Coltrane Changes by Tom Quayle

Welcome to’s exclusive guitar lesson series, "Tom Quayle - Coltrane Changes." These lessons are meticulously crafted by the virtuoso guitarist Tom Quayle, focusing on the intricate and fascinating world of Coltrane Changes. This series provides an in-depth exploration of Coltrane Changes and Coltrane Changes Extended, delivering unparalleled insights and techniques that will elevate your guitar playing to new heights.

Coltrane Changes

Coltrane Changes are a harmonic progression named after the legendary jazz saxophonist John Coltrane. These changes are renowned for their complex and innovative chord progressions, often moving through different keys in a sequence of major third intervals. In this lesson series, Tom Quayle breaks down these changes in a methodical and approachable way, making them accessible to guitarists of various skill levels.

Technique Focus

  1. Arpeggios
  • Arpeggios are essential for navigating the rapid key changes in Coltrane Changes. Learning to play arpeggios smoothly across the fretboard enhances your ability to outline chord tones and create seamless melodic lines.
  1. Chord Progressions
  • Mastering Coltrane Changes requires a deep understanding of chord progressions. This technique aids in recognizing and applying various chord shapes and sequences, improving your harmonic vocabulary.
  1. Slides
  • Slides help in transitioning smoothly between chords and arpeggios, adding a fluid, expressive quality to your playing. They are particularly useful for connecting the chords in Coltrane Changes.

Benefits of Learning These Techniques

  • Arpeggios: Enhance your ability to outline chord tones, making your solos more melodic and harmonically rich.
  • Chord Progressions: Develop a stronger understanding of harmonic structures, allowing for more creative and informed improvisation.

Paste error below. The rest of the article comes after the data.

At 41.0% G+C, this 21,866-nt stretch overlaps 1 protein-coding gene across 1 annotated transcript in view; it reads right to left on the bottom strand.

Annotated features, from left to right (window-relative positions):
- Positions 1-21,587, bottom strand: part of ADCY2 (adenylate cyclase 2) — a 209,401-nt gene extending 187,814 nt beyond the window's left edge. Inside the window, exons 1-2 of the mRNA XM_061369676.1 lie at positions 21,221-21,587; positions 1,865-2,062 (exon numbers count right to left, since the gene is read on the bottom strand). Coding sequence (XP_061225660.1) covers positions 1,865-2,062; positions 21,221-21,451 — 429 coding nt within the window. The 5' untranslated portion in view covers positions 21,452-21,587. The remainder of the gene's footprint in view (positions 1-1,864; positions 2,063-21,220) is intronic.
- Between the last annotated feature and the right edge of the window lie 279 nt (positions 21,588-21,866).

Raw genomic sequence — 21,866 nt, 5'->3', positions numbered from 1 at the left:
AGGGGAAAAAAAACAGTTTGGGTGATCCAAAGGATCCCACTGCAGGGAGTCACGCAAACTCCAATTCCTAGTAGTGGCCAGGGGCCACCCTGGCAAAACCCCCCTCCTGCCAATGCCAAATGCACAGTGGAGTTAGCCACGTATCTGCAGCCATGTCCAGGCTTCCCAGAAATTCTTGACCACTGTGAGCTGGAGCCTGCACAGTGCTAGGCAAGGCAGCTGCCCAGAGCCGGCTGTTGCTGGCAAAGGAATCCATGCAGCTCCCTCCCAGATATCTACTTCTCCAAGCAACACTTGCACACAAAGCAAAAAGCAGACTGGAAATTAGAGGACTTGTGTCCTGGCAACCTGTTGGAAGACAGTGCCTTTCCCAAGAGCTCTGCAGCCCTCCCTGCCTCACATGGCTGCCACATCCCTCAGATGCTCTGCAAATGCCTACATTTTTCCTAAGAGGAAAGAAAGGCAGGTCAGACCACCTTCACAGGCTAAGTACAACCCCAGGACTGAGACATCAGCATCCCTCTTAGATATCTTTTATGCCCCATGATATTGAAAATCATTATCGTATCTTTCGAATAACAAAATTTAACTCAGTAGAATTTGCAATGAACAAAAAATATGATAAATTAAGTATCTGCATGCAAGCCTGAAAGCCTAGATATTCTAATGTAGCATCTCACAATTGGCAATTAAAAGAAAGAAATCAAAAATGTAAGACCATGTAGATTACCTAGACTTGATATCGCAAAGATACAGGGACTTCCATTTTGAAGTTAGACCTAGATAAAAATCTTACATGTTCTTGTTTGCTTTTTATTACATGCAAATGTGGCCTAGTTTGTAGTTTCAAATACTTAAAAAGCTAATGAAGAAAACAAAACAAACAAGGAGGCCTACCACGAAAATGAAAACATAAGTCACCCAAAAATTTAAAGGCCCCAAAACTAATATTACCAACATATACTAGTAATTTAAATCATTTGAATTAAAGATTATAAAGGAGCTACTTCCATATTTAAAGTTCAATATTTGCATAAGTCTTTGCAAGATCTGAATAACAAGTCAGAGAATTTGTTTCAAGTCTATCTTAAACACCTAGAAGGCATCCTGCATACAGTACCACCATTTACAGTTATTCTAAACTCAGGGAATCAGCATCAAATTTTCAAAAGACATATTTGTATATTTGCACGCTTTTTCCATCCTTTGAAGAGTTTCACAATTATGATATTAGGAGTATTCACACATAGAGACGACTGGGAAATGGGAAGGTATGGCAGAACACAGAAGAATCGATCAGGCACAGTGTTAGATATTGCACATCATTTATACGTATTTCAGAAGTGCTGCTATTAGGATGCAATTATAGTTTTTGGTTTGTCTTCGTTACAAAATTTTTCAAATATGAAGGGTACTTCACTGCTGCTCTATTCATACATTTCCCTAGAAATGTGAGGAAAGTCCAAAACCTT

• Slides: Improve your legato playing and add a professional touch to your phrasing.

Coltrane Changes Extended

The Extended Coltrane Changes delve deeper into the complex harmonic landscape, introducing even more sophisticated and intricate progressions. This part of the lesson series is designed for advanced guitarists looking to push their boundaries and explore new harmonic territories.

Technique Focus

  1. Legato
  • Legato techniques, including hammer-ons and pull-offs, are crucial for executing fast, fluid passages across the extended changes. This technique minimizes pick strokes, resulting in a smoother sound.
  1. Two-Handed Tapping
  • Two-handed tapping allows for greater reach and speed, making it possible to play wide intervals and rapid sequences that are common in extended Coltrane Changes.
  1. Chromaticism
  • Chromaticism adds tension and release within your solos, providing a sophisticated, jazz-infused sound that is essential for mastering extended Coltrane Changes.

Benefits of Learning These Techniques

  • Legato: Achieve a fluid, seamless sound that enhances your phrasing and speed.
  • Two-Handed Tapping: Expand your technical abilities and reach new melodic possibilities on the fretboard.
  • Chromaticism: Add complexity and jazz sophistication to your solos, enriching your musical expression.

Performance Context

Watching Tom Quayle perform these techniques in a real musical context is invaluable. It allows you to see how theoretical concepts and technical skills are applied in actual playing situations. Observing his finger placement, picking technique, and musical phrasing provides a comprehensive understanding of how to incorporate these techniques into your own playing. Moreover, it serves as a source of inspiration and a benchmark for your progress.

Guitar Techniques in These Lessons

Embark on this transformative musical journey with Tom Quayle and unlock the mysteries of Coltrane Changes. These lessons not only enhance your technical prowess but also deepen your musical understanding and creativity. Start learning today and take your guitar playing to extraordinary new levels.

About The Tutor

Tutor Profile

Tom Quayle

Tom Quayle needs no introduction on the guitar scene after shooting to attention when he made it to the finals of Guitar Idol back in 2008. Before that he was a graduate of Leeds College of Music where he did a degree in jazz then hit the local jazz scene....

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